hand, and an American master will usually allow you to take your
choice, but, until you have experience, obey orders in silence.

And now, having taken your whip, draw yourself back in your
saddle so as to feel the pommel under your right knee; sit well
towards the right, square your shoulders, force your elbows well
down, hollow your waist a little, and start. He won't go? Of
course he will not, until bidden to do so, if he know his
business. Bend forward the least bit in the world, draw very
slightly on the reins, and rather harder on the right, so as to
turn him from the stand, and away he walks, and you are in the
ring. You had no idea that it was so large, and you feel as if
lost on a western prairie, but you are in no danger whatsoever.
You cannot fall off while your right knee and left foot are in
place, and if you deliberately threw yourself into the tan, you
would be unhurt, and the riding-school horse knows better than to
tread on anything unusual which he may find in his way.

Now, Esmeralda, keep your mind--No, your saddle is not turning;
it is well girthed. You feel as if it were? Pray, how do you know
how you would feel if a saddle were to turn? Did you ever try it?
And your saddle is not too large! Neither is it too small! And
there is nothing at all the matter with your horse! Now,
Esmeralda, keep your mind--No, that other girl is not going to
ride you down. Her horse would not allow her, if she endeavored
to do so. The trouble is that she does not guide her horse, but
is worrying herself about staying on his back, when she should be
thinking about making him turn sharp corners and go straight
forward. Regard her as a warning, Esmeralda, and keep your mind--
What is the matter with the reins? Apparently they are oiled,
for they have slipped from under your thumbs, and your horse is
wandering along with drooping head, looking as if training to
play the part of the dead warrior's charger at a military

Shorten your reins now, carefully! Not quite so much, or your
horse will think that you intend to begin to trot, and do not
lean backward, or he will fancy that you wish him to back or
stop. The poor thing has to guess at what a pupil wishes, and no
wonder that he sometimes mistakes.

But, Esmeralda, keep your mind on those thumbs and hold them
close to your forefingers. Driving will give no idea of the
slipperiness of leather, but after your first riding lesson you
will wonder why it is not used to floor roller-skating rinks. But
remember that your reins are for your horse's support, not for
yours; they are the telegraph wires along which you send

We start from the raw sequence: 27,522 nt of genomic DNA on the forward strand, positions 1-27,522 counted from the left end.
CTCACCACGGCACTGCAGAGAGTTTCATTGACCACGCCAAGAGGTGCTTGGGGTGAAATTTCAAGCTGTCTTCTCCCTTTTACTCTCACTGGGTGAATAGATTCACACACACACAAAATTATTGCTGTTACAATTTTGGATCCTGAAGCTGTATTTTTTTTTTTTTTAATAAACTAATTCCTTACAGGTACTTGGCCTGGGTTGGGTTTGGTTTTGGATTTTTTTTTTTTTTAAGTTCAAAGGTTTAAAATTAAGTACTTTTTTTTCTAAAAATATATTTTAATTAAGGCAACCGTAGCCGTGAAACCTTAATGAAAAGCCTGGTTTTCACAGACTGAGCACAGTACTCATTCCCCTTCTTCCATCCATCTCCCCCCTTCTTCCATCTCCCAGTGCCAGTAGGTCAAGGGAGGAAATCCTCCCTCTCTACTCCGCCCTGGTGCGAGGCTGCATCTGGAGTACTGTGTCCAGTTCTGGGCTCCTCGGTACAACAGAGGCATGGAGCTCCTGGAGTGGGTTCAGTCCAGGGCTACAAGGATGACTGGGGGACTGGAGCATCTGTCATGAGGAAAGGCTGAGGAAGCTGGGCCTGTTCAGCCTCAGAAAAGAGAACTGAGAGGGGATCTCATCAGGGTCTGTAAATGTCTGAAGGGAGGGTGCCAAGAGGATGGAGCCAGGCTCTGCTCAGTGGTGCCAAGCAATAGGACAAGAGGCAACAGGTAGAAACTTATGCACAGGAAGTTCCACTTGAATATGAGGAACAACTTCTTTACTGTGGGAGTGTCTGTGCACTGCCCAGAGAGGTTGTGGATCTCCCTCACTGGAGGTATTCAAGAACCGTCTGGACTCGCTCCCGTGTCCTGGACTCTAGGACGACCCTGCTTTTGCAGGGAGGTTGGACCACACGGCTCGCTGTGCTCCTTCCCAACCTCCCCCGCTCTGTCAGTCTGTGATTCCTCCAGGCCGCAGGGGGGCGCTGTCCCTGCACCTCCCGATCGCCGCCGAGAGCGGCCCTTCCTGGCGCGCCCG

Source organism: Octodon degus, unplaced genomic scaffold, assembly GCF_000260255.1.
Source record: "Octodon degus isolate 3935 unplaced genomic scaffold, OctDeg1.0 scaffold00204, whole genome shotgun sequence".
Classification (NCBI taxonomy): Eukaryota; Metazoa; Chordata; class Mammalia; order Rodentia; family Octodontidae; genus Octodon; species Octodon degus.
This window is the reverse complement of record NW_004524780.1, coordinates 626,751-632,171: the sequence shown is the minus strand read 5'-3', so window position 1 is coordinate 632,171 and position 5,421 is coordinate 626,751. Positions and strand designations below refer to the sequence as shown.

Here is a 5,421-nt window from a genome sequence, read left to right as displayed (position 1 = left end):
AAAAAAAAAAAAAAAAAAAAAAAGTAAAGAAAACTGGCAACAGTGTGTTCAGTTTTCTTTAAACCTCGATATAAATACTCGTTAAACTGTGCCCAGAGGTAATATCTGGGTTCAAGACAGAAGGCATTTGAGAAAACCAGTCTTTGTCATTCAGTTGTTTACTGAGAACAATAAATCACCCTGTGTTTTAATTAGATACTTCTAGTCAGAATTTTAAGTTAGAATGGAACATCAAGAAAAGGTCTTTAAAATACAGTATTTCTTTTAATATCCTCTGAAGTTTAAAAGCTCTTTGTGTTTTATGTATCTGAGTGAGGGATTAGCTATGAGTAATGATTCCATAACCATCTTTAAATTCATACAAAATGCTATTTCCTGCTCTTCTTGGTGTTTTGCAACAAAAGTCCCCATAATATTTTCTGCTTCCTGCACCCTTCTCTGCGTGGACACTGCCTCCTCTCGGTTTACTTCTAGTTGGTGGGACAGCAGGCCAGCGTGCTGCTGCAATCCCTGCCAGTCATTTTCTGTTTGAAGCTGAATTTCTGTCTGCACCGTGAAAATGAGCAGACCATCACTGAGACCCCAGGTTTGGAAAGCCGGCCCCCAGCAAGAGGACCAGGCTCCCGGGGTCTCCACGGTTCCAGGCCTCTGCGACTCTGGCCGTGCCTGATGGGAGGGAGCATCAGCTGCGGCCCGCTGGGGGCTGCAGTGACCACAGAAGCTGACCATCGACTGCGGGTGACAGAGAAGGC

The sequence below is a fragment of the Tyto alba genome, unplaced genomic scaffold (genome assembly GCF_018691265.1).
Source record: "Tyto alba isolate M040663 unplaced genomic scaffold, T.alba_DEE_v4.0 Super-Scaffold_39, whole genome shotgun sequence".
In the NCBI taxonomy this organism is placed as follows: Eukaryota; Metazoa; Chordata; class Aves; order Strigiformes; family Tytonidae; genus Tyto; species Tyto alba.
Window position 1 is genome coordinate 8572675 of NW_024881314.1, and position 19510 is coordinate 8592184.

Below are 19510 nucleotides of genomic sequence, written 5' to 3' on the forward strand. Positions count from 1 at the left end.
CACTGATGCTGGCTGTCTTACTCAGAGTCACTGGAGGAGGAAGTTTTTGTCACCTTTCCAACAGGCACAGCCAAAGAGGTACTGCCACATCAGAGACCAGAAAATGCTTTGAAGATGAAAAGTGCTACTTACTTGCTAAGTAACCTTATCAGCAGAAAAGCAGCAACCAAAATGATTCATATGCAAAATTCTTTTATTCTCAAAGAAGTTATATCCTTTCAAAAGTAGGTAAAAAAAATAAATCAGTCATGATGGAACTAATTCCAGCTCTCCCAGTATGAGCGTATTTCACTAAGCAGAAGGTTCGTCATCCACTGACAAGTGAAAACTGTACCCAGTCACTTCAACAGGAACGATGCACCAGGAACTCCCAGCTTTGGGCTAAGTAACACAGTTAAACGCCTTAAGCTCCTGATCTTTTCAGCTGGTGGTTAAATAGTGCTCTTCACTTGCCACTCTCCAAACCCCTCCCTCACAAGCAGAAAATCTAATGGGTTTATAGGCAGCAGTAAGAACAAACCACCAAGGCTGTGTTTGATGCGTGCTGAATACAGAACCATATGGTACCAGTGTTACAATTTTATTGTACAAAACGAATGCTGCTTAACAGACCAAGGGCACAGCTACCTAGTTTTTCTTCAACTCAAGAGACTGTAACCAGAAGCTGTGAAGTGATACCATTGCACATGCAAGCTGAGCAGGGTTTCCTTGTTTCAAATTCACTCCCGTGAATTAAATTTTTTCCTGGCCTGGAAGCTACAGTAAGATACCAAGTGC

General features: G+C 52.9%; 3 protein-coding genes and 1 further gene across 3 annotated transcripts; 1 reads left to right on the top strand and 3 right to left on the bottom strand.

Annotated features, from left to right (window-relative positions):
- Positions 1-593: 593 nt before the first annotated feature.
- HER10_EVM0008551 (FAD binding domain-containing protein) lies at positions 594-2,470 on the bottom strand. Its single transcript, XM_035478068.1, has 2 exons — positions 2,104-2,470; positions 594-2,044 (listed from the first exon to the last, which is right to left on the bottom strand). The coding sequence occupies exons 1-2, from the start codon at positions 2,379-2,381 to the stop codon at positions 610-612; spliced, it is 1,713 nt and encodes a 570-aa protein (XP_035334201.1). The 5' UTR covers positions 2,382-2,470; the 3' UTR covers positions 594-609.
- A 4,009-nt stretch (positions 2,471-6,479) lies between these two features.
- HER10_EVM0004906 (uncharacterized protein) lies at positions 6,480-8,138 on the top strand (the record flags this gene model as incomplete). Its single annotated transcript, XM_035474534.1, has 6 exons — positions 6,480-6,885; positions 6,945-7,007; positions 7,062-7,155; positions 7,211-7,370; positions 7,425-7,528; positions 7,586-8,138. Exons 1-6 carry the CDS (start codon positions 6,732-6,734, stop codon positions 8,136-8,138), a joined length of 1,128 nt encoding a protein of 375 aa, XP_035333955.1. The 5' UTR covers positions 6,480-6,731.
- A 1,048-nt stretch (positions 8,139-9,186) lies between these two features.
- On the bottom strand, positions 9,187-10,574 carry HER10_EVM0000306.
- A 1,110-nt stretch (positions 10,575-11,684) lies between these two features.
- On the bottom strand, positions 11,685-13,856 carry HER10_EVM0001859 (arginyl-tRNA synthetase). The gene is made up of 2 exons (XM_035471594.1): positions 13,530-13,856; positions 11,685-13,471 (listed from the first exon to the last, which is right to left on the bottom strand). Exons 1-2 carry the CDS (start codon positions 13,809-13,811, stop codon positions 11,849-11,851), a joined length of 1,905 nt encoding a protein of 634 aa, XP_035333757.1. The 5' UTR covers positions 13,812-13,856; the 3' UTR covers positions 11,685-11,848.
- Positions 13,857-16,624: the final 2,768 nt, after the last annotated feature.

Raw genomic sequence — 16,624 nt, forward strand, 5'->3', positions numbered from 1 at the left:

dispatches to him, not parallel bars upon which your weight is to
depend. Hitherto, you have not ridden an inch. Your horse has
strolled about, and you have not dropped from his back, and that
is not riding, but now you shall begin.

In a large ring, pupils are required to keep to the wall when
walking, as this gives the horse a certain guide, but in small
rings the rule is to keep to the wall when trotting, so as to
improve every foot of pace, and to walk about six feet from the
wall, not in a circle, but describing a rectangle. New pupils are
always taught to turn to the right, and to make all their
movements in that direction. Hold your thumbs firmly in place,
and draw your right hand a very little upward and inward,
touching your whip lightly to the horse's right side, and turning
your face and leaning your body slightly to the right.

The instant that the corner is turned, drop your hand, keeping
the thumb in place, square your shoulders, look straight between
your horse's ears, and then allow your eyes to range upward as
far as possible without losing sight of him altogether. No matter
what is going on about you. Very likely, the criticizing mamma on
the mounting-stand is scolding sharply about noting. Possibly, a
dear little boy is fairly flying about the ring on a pony that
seems to have cantered out of a fairy tale, and a marvelously
graceful girl, whom you envy with your whole soul, is doing
pirouettes in the centre of the ring.

All that is not your business. Your sole concern is to keep your
body in position, and your mind fixed on making your horse obey
you, doing nothing of his own will. Stop him now and then by
leaning back, and drawing on the reins, not with your body but
with your hands. Then lean forward and go on, but if he should
remain planted as fast as the Great Pyramid, if when started he
should refuse to pay any attention to the little taps of your
left heel and the touches of your whip, nay, if he should lie
down and pretend to die, like a trick horse in a circus, don't
cluck. No good riding master will teach a pupil to cluck or will
permit the practice to pass unreproved, and riding-school horses
do not understand it, and are quite as likely to start at the
cluck of a rider on the other side of the ring as they are when a
similar noise is made by the person on their own backs.

But now, just as you have shortened your reins for the fortieth
time or so, your master rides up beside you. You told him of your
little three-lesson plan, and being wise in his generation, he
smilingly assented to it. "Shall we trot?" he asks, in an
agreeable voice. "Shorten your reins, now! Don't pull on them!
Right shoulder back! Now rise from the saddle as I count, 'One,
two, three, four!' Off we go!'" You would like to know what he